Energy and Water:

Preliminary Observations on the Links between Water and Biofuels and Electricity Production

GAO-09-862T: Published: Jul 9, 2009. Publicly Released: Jul 9, 2009.

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Anu K. Mittal
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Water and energy are inexorably linked--energy is needed to pump, treat, and transport water and large quantities of water are needed to support the development of energy. However, both water and energy may face serious constraints as demand for these vital resources continues to rise. Two examples that demonstrate the link between water and energy are the cultivation and conversion of feedstocks, such as corn, switchgrass, and algae, into biofuels; and the production of electricity by thermoelectric power plants, which rely on large quantities of water for cooling during electricity generation. At the request of this committee, GAO has undertaken three ongoing studies focusing on the water-energy nexus related to (1) biofuels and water, (2) thermoelectric power plants and water, and (3) oil shale and water. For this testimony, GAO is providing key themes that have emerged from its work to date on the research and development and data needs with regard to the production of biofuels and electricity and their linkage with water. GAO's work on oil shale is in its preliminary stages and further information will be available on this aspect of the energy-water nexus later this year.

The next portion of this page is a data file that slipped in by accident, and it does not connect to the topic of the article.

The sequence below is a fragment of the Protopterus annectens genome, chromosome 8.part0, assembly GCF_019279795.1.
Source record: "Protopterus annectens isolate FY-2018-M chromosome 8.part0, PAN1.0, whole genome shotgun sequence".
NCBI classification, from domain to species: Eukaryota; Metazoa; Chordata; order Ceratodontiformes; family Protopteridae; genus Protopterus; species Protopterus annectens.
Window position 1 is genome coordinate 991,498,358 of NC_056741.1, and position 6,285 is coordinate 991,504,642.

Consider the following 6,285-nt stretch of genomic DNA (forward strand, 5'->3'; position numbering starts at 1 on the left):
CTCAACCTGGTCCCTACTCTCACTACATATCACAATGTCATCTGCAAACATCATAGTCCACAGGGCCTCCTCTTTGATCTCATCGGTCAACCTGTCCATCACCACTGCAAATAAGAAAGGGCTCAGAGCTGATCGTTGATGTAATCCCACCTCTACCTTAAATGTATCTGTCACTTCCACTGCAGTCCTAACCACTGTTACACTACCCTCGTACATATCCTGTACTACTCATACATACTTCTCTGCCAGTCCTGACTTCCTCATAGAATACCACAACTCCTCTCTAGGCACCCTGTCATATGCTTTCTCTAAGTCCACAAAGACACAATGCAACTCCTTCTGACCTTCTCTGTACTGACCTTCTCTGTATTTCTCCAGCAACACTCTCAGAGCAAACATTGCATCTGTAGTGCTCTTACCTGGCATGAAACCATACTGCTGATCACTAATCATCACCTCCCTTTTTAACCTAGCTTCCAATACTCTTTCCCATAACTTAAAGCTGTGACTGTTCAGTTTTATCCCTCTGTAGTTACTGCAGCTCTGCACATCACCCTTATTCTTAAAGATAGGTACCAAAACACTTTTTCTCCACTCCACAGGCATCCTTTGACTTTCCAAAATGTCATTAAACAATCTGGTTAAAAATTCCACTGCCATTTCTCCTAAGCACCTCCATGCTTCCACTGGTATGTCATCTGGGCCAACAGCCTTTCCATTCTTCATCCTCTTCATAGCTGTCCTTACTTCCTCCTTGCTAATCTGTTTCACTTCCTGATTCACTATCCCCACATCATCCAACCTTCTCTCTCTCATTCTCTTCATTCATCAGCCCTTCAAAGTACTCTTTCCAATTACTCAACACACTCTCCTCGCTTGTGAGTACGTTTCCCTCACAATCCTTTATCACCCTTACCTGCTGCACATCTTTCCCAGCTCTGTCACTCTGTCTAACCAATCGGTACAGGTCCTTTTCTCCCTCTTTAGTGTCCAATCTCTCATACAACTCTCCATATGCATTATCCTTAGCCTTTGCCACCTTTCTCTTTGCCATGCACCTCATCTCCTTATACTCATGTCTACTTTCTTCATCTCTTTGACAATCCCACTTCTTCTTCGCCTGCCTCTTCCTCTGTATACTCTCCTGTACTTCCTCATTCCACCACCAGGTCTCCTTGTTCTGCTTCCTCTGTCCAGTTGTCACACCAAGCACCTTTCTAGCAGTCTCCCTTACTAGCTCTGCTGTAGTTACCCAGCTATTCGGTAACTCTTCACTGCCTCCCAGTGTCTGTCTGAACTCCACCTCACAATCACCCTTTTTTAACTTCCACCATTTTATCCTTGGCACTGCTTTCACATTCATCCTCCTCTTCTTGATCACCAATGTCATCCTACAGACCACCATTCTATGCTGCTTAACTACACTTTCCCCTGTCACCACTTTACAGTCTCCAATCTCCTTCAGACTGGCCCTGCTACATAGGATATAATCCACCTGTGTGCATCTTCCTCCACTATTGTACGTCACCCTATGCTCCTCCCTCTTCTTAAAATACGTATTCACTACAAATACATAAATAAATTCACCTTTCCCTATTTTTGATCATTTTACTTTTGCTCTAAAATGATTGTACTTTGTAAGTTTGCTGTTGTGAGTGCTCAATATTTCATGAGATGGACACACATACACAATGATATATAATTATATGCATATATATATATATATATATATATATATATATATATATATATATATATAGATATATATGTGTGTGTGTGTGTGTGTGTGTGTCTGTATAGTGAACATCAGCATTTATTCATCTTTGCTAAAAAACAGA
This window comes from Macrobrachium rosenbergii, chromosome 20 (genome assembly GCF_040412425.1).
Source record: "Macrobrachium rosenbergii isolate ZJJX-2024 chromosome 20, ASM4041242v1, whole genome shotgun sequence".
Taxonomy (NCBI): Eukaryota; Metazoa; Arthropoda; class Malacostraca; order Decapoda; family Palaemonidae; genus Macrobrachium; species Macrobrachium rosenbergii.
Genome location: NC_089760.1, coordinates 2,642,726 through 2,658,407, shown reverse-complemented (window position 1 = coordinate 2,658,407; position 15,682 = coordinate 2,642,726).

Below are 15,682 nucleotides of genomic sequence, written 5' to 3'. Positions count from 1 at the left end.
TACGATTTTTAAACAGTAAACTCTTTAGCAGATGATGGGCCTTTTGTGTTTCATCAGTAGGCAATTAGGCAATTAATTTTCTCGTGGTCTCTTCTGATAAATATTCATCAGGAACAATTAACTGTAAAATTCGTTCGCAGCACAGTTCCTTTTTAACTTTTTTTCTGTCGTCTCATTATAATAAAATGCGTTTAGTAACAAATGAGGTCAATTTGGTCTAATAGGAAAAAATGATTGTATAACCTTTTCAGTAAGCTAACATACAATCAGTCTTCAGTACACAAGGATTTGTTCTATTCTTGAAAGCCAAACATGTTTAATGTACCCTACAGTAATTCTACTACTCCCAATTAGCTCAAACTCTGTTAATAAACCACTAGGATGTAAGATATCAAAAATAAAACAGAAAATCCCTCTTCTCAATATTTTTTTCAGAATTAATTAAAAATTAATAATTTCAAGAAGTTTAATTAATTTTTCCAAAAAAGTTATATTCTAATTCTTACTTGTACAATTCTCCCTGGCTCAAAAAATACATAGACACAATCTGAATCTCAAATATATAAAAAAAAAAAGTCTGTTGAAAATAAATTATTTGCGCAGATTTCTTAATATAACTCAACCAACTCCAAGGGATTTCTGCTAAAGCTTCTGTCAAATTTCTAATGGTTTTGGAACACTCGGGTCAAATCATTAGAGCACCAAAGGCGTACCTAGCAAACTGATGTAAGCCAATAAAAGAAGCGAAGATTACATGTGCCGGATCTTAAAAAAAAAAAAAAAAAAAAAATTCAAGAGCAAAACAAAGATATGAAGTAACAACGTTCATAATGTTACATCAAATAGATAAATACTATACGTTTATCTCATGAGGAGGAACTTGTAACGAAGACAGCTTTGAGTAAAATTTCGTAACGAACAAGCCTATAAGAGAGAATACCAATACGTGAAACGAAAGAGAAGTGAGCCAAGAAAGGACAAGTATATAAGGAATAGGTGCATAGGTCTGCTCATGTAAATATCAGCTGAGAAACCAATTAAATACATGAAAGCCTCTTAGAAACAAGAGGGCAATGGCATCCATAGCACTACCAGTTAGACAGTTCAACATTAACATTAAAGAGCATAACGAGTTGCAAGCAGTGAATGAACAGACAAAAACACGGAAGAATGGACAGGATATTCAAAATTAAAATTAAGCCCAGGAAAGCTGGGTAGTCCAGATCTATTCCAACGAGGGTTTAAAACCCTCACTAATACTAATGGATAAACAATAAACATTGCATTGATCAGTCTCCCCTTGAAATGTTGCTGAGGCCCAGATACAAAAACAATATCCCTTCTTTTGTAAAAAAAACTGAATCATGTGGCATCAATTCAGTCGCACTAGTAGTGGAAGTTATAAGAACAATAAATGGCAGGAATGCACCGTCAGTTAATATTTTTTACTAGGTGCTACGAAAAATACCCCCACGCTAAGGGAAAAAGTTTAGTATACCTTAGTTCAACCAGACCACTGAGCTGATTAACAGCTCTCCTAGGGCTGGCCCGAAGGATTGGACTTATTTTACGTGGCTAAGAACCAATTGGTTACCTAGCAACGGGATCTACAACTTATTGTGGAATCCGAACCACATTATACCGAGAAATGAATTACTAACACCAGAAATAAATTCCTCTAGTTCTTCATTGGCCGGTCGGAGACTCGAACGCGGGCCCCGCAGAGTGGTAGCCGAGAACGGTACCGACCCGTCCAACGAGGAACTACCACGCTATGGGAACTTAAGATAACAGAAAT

While the effects of producing corn-based ethanol on water supply and water quality are fairly well understood, less is known about the effects of the next generation of biofuel feedstocks. Corn cultivation for ethanol production can require from 7 to 321 gallons of water per gallon of ethanol produced, depending on where it is grown and how much irrigation is needed. Corn is also a relatively resource-intensive crop, requiring higher rates of fertilizer and pesticides than many other crops. In contrast, little is known about the effects of large-scale cultivation of next generation feedstocks, such as cellulosic crops. Since these feedstocks have not been grown commercially to date, there are little data on the cumulative water, nutrient, and pesticide needs of these crops and on the amount of these crops that could be harvested as a biofuel feedstock without compromising soil and water quality. Uncertainty also exists regarding the water supply impacts of converting cellulosic feedstocks into biofuels. While water usage in the corn-based ethanol conversion process has been declining and is currently estimated at 3 gallons of water per gallon of ethanol, the amount of water consumed in the conversion of cellulosic feedstocks is less defined and will depend on the process and on technological advancements that improve the efficiency with which water is used. Finally, additional research is needed on the storage and distribution of biofuels. For example, to overcome incompatibility issues between the ethanol and the current fueling and distribution infrastructure, research is needed on conversion technologies that can be used to produce renewable fuels capable of being used in the existing infrastructure. With regard to power plants, GAO has found that key efforts to reduce use of freshwater at power plants are under way but may not be fully captured in existing federal data. In particular, advanced cooling technologies that use air, not water, for cooling the plant, can sharply reduce or even eliminate the use of freshwater, thereby reducing the costs associated with procuring water. However, plants using these technologies may cost more to build and witness lower net electricity output--especially in hot, dry conditions. Nevertheless, a number of power plant developers in the United States have adopted advanced cooling technologies, but current federal data collection efforts may not fully document this emerging trend. Similarly, plants can use alternative water supplies such as treated waste water from municipal sewage plants to sharply reduce their use of freshwater. Use of these alternative water sources can also lower the costs associated with obtaining and using freshwater when freshwater is expensive, but pose other challenges, including requiring special treatment to avoid adverse effects on cooling equipment. Alternative water sources play an increasingly important role in reducing power plant reliance on freshwater, but federal data collection efforts do not systematically collect data on the use of these water sources by power plants. To help improve the use of alternatives to freshwater, in 2008, the Department of Energy awarded about $9 million to examine among other things, improving the performance of advanced cooling technologies. Such research is needed to help identify cost effective alternatives to traditional cooling technologies.

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